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Dissecting the Classics – The Lord of the Rings: The Return of the King

November 30, 2018 | Posted by Aaron Hubbard
Lord of the Rings: Return of the King

And here we are, at the end of all thing. Or at least this retrospective. If you haven’t read my previous columns on The Fellowship of the Ring or The Two Towers, now would be a good time to catch up because I’m going to try not to repeat myself too often. As always, thank you to the readers and commenters for the great discussion, which has made all the time I’ve put into this worth it.

Welcome to Dissecting the Classics . In this column, I analyze films that are almost universally loved and considered to be great. Why? Because great movies don’t just happen by accident. They connect with initial audiences and they endure for a reason. This column is designed to keep meaningful conversation about these films alive.


The Lord of the Rings: The Return of the King

Wide Release Date: December 17, 2003
Directed By: Peter Jackson
Written By: Fran Walsh, Philippa Boyens & Peter Jackson
Produced By: Barrie M. Osborn, Peter Jackson & Fran Walsh
Cinematography By: Andrew Lesnie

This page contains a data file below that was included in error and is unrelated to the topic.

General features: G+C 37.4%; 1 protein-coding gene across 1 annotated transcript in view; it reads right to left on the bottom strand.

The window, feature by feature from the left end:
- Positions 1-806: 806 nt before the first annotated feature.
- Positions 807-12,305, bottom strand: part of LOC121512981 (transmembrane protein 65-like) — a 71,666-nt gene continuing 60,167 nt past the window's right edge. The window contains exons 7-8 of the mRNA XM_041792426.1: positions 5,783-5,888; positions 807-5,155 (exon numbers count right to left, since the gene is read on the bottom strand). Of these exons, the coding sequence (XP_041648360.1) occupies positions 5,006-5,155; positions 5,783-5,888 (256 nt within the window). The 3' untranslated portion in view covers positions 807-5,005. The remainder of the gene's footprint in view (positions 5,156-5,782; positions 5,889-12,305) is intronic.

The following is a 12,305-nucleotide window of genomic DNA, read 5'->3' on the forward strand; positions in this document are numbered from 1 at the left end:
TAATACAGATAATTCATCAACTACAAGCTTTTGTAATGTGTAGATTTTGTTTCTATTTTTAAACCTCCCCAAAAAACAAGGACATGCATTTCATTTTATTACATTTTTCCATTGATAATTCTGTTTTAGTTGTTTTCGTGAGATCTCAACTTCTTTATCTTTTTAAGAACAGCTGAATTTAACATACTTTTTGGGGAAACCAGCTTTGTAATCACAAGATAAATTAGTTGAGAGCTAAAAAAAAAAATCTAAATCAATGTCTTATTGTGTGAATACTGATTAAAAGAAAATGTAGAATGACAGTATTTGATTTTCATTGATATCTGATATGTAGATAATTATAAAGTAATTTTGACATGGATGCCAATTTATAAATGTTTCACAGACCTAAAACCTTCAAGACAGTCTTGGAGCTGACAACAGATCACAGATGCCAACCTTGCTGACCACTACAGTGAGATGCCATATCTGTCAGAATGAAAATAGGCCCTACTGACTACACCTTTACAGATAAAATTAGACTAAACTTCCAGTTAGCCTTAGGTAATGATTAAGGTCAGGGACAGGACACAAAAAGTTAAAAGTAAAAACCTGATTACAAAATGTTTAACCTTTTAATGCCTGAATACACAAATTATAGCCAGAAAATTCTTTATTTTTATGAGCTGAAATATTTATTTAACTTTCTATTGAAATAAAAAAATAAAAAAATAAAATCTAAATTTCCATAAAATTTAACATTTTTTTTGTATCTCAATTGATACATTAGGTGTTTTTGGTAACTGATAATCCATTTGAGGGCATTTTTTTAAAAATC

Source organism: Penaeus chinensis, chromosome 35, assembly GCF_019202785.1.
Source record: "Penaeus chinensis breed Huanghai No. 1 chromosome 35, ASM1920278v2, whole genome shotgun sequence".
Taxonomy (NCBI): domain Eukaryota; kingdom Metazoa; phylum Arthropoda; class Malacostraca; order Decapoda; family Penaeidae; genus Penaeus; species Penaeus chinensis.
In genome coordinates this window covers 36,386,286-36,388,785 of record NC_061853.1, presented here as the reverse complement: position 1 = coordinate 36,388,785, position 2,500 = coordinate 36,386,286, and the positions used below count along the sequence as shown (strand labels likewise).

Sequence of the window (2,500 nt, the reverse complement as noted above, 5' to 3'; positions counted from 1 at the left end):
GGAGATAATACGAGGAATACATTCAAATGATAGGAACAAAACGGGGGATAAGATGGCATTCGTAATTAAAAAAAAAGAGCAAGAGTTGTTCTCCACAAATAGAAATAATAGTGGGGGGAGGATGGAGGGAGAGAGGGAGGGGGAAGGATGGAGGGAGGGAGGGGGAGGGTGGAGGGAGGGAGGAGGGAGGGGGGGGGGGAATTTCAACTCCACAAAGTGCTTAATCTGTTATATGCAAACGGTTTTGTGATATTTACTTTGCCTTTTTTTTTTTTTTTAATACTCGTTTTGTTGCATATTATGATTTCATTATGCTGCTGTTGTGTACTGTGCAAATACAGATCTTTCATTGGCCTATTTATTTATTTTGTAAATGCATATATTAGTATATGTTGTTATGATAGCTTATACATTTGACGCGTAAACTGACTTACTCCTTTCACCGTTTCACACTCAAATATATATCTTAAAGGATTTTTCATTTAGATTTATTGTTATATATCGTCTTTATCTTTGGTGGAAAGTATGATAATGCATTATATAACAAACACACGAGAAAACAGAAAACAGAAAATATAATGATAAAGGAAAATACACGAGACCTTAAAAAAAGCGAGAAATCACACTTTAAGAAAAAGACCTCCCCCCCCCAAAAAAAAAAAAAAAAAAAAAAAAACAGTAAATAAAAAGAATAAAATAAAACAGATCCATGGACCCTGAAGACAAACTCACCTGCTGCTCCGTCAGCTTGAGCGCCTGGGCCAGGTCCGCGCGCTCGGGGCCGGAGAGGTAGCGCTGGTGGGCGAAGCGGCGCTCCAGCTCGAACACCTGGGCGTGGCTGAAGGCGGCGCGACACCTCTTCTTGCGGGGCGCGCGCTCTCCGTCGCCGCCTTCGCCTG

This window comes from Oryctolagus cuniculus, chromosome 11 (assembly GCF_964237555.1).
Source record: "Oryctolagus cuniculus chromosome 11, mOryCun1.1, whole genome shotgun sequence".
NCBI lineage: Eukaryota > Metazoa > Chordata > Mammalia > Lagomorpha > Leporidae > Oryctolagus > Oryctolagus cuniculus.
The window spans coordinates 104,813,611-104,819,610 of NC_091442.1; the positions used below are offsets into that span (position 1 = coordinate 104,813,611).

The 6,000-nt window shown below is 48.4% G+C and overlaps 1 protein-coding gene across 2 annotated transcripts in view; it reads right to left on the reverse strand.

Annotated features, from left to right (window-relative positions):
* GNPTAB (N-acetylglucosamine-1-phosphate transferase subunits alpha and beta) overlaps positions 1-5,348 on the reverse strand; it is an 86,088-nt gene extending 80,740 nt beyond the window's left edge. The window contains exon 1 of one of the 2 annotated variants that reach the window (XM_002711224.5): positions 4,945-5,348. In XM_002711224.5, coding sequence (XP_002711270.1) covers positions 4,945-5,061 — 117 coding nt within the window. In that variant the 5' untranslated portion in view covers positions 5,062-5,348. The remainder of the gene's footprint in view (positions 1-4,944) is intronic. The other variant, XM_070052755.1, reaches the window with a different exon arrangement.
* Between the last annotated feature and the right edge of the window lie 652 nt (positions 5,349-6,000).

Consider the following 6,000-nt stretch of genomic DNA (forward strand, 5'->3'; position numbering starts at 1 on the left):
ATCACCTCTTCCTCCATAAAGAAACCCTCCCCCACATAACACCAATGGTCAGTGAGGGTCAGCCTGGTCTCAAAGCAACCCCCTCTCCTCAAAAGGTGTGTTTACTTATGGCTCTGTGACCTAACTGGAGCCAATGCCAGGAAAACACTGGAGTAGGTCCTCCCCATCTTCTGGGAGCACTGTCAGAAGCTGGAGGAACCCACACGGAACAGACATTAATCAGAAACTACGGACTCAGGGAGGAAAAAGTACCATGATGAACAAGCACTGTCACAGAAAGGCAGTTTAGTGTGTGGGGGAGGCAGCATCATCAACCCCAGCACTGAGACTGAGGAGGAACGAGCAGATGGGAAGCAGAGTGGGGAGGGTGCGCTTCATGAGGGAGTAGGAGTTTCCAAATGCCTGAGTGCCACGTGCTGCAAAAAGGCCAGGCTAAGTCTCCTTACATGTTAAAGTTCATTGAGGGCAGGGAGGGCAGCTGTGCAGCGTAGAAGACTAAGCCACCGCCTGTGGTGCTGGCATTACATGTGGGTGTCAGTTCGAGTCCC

Edited By: Jamie Selkirk
Music By: Howard Shore
Production Company: WingNut Films & The Saul Zaentz Company
Distributed By: New Line Cinema
Starring:
Elijah Wood as Frodo Baggins
Sean Astin as Samwise Gamgee
Viggo Mortensen as King Aragorn
Ian McKellen as Gandalf the White
Billy Boyd as Peregrin Took
Dominic Monaghan as Meriadoc Brandybuck

What Do We All Know?

As a pop culture event, The Lord of the Rings film trilogy picked up momentum along the way. The first film was successful, and its success made The Two Towers even bigger. Leading up to The Return of the King, it was commonplace for viewers to revisit the books, purchase the extended editions on DVD, and return to theaters for re-releases of the first two films. Return was destined to be the biggest box office smash of 2003. And that’s no small feat, as the year had the smash hit Finding Nemo, the first X-Men sequel, and the then highly anticipated Matrix sequels competing for ticket sales. But The Return of the King was unstoppable, and it rode that wave all the way to 11 Oscars, winning every category it was nominated for and finally securing Peter Jackson and the series the Best Director and Best Picture acclaim that they deserved.

But, while it was successful commercially and critically, this is probably the Lord of the Rings movie most worth reassessing today. Did it deserve the Oscars on its own merit, or did it win them only because it was the Academy’s last chance to correct their mistakes in overlooking the first two films? The second situation is more likely, if I’m being honest. Don’t get me wrong, this is still a classic in its own right and we’re going to dive into why it’s great momentarily. But I do think that, more than the other two, Return of the King is an example of how the series is greater than the sum of its parts. All of the build-up to the conclusion is what allowed this film to plant its flag and claim dominion over the fantasy genre, perhaps for all time.

What Went Right?